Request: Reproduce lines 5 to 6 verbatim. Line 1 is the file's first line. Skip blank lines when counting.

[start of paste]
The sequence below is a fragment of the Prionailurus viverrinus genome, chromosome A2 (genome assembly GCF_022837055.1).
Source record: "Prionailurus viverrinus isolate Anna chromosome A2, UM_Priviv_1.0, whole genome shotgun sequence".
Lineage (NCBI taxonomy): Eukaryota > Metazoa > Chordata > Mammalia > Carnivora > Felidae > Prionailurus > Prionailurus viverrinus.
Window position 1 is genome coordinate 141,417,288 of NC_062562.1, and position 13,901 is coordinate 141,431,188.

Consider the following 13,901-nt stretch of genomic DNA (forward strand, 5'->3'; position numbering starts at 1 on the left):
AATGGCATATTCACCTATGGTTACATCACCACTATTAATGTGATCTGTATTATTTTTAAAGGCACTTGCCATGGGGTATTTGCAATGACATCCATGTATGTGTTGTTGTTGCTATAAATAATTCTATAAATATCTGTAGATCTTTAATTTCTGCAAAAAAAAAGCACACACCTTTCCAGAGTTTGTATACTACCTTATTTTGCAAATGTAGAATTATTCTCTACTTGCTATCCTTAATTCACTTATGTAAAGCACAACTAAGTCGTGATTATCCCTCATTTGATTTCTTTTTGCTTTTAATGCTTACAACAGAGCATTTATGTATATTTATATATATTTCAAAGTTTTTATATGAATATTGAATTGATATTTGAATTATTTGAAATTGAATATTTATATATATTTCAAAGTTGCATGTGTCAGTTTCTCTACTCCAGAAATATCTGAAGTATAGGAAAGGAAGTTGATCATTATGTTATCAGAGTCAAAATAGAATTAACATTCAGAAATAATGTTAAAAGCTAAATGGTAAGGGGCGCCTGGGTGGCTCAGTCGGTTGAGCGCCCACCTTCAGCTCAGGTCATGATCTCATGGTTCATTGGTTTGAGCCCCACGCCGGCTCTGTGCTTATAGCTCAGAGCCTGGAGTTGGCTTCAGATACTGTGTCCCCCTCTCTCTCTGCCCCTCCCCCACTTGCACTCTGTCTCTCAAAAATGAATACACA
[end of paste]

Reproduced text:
Consider the following 13,901-nt stretch of genomic DNA (forward strand, 5'->3'; position numbering starts at 1 on the left):
AATGGCATATTCACCTATGGTTACATCACCACTATTAATGTGATCTGTATTATTTTTAAAGGCACTTGCCATGGGGTATTTGCAATGACATCCATGTATGTGTTGTTGTTGCTATAAATAATTCTATAAATATCTGTAGATCTTTAATTTCTGCAAAAAAAAAGCACACACCTTTCCAGAGTTTGTATACTACCTTATTTTGCAAATGTAGAATTATTCTCTACTTGCTATCCTTAATTCACTTATGTAAAGCACAACTAAGTCGTGATTATCCCTCATTTGATTTCTTTTTGCTTTTAATGCTTACAACAGAGCATTTATGTATATTTATATATATTTCAAAGTTTTTATATGAATATTGAATTGATATTTGAATTATTTGAAATTGAATATTTATATATATTTCAAAGTTGCATGTGTCAGTTTCTCTACTCCAGAAATATCTGAAGTATAGGAAAGGAAGTTGATCATTATGTTATCAGAGTCAAAATAGAATTAACATTCAGAAATAATGTTAAAAGCTAAATGGTAAGGGGCGCCTGGGTGGCTCAGTCGGTTGAGCGCCCACCTTCAGCTCAGGTCATGATCTCATGGTTCATTGGTTTGAGCCCCACGCCGGCTCTGTGCTTATAGCTCAGAGCCTGGAGTTGGCTTCAGATACTGTGTCCCCCTCTCTCTCTGCCCCTCCCCCACTTGCACTCTGTCTCTCAAAAATGAATACACA